I love taking my kids to art museums. I would sound so much more impressive if I said my kids loved art museums, too. But, puh-lease! Most of the time it’s a fight to get there and we rarely last more than 90 minutes including snack time. Still, I really love it and I will not stop.
Here are my reasons why:
- I love art. Yup, who cares what the kids like! Sometimes they just need to do what we like. How do you think I feel about the thousands of hours I’ve spent at the playground? Also, I should maybe add that I just finished watching the movie Bad Moms so I’m feeling justified with my self-centered rationale.
- Audio guides rock! I used to believe that audio guides were kind of cheating but now I really appreciate them. The voices and stories always engage my kids in the artwork far more successfully than I ever could. I especially love audio guides that are geared toward young audiences and those that let you choose which artworks you want to hear about (like at the new SF MOMA.)
- Art and creativity are essential to life. Maybe parents have always felt this way but, to me, life is so full of things to do, attend to, take care of and worry about that art sometimes seems like an indulgence or something that would be great to do if we had more time. I don’t want my kids to see art as a luxury or as someone else’s area of interest. I want them to have art in their lives.
- Looking at art nurtures our own creativity. When we look at art, we wonder—-we question how it was done, why it was made and how we might express ourselves similarly. When museums invite kids to do art activities around a work or a theme, children get to practice being creative, too. And when we leave museums, our conversations are often about the artists and their processes. (The picture of our shadows on the wall was taken after we left a recent photography exhibit and we were playing around with my phone camera.)
- It’s a good rainy day thing to do. Well, we could stay home in our pajamas all day or we rally for a little culture!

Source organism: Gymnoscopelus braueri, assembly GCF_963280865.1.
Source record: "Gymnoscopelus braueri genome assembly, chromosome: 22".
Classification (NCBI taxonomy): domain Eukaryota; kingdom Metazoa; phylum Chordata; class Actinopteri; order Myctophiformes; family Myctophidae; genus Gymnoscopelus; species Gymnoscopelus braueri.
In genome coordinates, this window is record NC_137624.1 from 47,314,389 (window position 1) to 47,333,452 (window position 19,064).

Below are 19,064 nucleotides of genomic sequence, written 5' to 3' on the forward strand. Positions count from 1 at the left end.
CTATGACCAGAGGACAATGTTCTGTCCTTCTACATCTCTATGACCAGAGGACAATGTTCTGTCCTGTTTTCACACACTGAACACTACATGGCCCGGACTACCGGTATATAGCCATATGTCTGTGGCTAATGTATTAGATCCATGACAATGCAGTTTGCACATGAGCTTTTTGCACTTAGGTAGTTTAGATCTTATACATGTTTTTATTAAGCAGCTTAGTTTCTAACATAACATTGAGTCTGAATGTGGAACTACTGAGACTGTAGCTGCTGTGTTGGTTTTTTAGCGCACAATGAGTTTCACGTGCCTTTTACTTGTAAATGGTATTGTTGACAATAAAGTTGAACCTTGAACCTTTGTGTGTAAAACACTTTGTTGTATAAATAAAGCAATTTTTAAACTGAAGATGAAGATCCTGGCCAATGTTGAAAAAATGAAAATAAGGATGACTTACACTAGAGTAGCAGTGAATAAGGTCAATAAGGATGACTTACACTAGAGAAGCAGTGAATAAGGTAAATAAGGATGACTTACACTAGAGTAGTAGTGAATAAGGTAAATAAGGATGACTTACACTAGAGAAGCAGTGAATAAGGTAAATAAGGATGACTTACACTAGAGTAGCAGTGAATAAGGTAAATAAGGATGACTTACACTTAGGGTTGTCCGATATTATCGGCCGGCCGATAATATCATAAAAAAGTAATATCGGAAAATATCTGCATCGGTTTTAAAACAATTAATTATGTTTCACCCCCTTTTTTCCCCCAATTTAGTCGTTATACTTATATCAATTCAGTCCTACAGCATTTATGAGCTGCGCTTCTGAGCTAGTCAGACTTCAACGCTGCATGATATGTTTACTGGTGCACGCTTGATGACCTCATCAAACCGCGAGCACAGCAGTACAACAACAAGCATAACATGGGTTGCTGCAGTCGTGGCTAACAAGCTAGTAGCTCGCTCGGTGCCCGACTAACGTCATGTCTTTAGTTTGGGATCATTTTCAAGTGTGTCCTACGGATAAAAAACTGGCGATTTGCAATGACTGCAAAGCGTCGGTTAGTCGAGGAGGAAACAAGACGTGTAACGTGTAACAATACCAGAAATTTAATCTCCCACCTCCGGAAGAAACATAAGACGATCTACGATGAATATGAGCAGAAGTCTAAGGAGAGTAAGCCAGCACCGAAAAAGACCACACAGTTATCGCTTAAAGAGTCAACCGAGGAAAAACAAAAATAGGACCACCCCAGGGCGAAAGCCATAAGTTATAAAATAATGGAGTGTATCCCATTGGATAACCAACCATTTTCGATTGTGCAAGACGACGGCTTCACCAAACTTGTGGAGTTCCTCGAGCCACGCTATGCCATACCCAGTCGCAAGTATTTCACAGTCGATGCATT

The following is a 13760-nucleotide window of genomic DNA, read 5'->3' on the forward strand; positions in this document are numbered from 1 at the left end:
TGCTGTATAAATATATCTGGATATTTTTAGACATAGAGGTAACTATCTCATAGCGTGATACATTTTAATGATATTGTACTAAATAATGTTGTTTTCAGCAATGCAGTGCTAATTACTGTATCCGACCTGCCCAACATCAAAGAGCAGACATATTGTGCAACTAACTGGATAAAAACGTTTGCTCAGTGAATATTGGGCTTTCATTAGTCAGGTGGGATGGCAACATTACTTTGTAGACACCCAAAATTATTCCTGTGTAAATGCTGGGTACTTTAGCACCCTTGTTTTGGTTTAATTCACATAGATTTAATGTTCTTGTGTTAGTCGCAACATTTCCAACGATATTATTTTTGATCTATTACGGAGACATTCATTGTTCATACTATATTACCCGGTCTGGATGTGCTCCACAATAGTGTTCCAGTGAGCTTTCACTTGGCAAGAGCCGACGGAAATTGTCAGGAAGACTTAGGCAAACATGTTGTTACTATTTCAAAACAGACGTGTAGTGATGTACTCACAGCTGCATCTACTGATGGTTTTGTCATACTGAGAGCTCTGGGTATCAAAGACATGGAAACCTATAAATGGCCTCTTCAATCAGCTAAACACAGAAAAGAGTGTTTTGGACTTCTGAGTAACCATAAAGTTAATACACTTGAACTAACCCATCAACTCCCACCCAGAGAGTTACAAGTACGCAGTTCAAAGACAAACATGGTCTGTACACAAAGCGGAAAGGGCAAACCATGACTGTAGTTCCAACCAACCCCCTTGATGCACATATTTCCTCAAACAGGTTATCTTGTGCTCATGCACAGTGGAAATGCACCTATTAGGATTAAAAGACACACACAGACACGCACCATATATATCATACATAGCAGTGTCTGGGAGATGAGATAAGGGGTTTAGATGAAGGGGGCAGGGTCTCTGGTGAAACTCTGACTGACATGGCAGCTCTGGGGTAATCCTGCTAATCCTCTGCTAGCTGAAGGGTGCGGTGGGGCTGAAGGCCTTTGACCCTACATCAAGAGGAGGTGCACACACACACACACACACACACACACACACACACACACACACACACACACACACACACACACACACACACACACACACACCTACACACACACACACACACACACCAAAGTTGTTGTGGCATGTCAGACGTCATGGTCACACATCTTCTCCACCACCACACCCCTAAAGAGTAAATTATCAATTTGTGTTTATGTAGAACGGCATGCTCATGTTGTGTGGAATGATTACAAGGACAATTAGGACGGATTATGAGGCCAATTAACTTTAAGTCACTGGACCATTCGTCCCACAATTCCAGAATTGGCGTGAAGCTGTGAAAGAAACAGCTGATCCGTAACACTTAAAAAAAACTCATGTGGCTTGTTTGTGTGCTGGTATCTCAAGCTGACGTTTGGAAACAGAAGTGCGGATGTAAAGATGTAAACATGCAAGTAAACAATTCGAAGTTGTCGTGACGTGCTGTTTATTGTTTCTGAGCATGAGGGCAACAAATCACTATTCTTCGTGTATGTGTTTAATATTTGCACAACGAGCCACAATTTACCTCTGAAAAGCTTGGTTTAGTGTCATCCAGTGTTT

- Art shows children that there isn’t just one way to do something. Each artist’s approach is proof that personal expression is limitless and unique. It’s also an opportunity to see that not everything is our piece of cake. We like somethings and not others but each approach is valued for its boldness, effort and mere existence.
- Artistic expression takes many forms. I want my kids to know that there are different ways to see things and different ways to express our thoughts and feelings. We don’t always need to use our words.
- You never know. I love how an hour spent looking at art almost always surprises us. We are constantly seeing things we’ve never seen before and sometimes it is just what we need. Recently, I went to see an exhibit of the photographer Diane Arbus. I love her work but that day, the most important thing I saw was an almost unnoticeable quote from the artist painted high up on the gallery wall. The words were so meaningful to me as a mother who often feels like I’m failing miserably and to my daughter who tends to expect perfection from herself. I know we will both come back to these words:
“The thing that’s important to know is that you never know. You’re always sort of feeling your way.” –Diane Arbus
There are great art museums all over the world and many have programs, guides, or tours that are geared toward children of various ages. Additionally, there are several companies (including Paris Muse and Context) that offer museum tours that include games, scavenger hunts, and art activities specifically meant to teach and engage children.
The truth is that, at the risk of sounding pretentious, my kids are starting to like art museums, too. Now, if only I could stay awake through the symphony.